Added to the mix are Russian, Iranian and Lebanese Hezbollah forces who are fighting on behalf of the Assad government, as well as the Kurdish YPG and the so-called Syrian Defense Forces, the YPG-affiliated coalition that includes Arab fighters. Last year, Turkey sent troops into Syria in an effort to prevent YPG forces from controlling the border region and to bolster Free Syrian Army units whose own offensive against the Islamic State was foundering.
Yildirim said he was hopeful that under Trump, the relationship with the U.S. would “continue on a more positive note than it used to be in the past couple of years.” Even so, he said he expected President Recep Tayyip Erdogan to raise concerns about Trump’s use of the phrase “Islamic terrorism” when the two leaders meet. He called the term “divisive language.”
Others see the upcoming Raqqa operation as a critical test. “Turkey is a vital partner in this effort here. We cannot do what we’re doing without them,” Army Gen. Joseph Votel, commander of U.S. Central Command, which oversees operations in the Middle East, told the Senate Armed Services Committee on Thursday in Washington.
Sen. John McCain, R-Ariz., the chairman of the committee, offered a blunter assessment: “I foresee a train wreck,” he said, adding that he doesn’t believe the Trump administration fully understands just how seriously Erdogan opposes Kurdish involvement in any offensive.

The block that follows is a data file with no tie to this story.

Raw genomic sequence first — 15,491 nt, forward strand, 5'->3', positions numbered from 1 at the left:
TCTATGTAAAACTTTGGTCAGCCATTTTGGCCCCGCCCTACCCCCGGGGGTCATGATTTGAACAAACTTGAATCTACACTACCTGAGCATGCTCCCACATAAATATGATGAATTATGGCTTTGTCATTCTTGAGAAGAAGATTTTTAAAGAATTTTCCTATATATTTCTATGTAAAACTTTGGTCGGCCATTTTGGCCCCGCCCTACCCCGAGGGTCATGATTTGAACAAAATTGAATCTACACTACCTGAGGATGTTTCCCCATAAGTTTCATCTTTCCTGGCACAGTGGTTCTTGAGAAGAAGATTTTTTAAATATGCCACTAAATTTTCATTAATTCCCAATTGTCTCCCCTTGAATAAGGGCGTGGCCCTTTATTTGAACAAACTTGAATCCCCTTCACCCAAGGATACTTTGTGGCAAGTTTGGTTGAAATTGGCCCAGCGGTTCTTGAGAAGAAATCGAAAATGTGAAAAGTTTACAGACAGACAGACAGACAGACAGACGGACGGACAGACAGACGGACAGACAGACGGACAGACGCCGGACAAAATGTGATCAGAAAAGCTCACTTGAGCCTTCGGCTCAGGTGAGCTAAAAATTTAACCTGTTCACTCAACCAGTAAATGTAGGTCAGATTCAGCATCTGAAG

Several Turkish officials blamed the administration of President Barack Obama for a decided anti-American turn in Turkish public opinion in recent years. The situation worsened in the waning months of Obama’s presidency when little U.S. attention was paid to the Syrian conflict, they said.
“The last six to eight months of the Obama administration have been marked by complete absence” on Syria, said Ibrahim Kalin, an Erdogan adviser. “They simply did not pay any attention to it. And all the red lines and all that stuff simply went down the drain.”
The prime minister and other top officials expressed frustration that the U.S.-backed YPG is widely considered the most effective fighting force against the Islamic State in northern Syria. Kalin said recent victories by the Free Syrian Army disprove that, pointing to the liberation of the northern Syrian towns of al Bab and Jarabulus, which were once held by the Islamic State.
Still, Turkish feelings are raw over suggestions that they had not done enough in the early years of the Syrian conflict to prevent the growth of the Islamic State, thousands of whose foreign fighters crossed into Syria from Turkey. “If anybody out there has any question about Turkey’s commitment to combating (ISIS) . . . clearly they have to get their facts checked,” said Mehmet Simsek, Turkey’s deputy prime minister.
The looming U.S. decision on how to move against the Islamic State at Raqqa presents challenges. U.S. troops have recently moved near the Syrian city of Manbij, which was captured from the Islamic State by Kurdish-aligned fighters, to prevent clashes between Turkish-backed rebels and the U.S.-backed Kurds.
Votel said the presence of U.S. forces near Manbij is providing “a measure of assurance for our local partners and Turkey,” he said, but Erdogan adviser Kalin accused the United States of reneging on a promise “by Obama officials not just privately but also publicly” that YPG forces would move out of liberated areas near Manbij.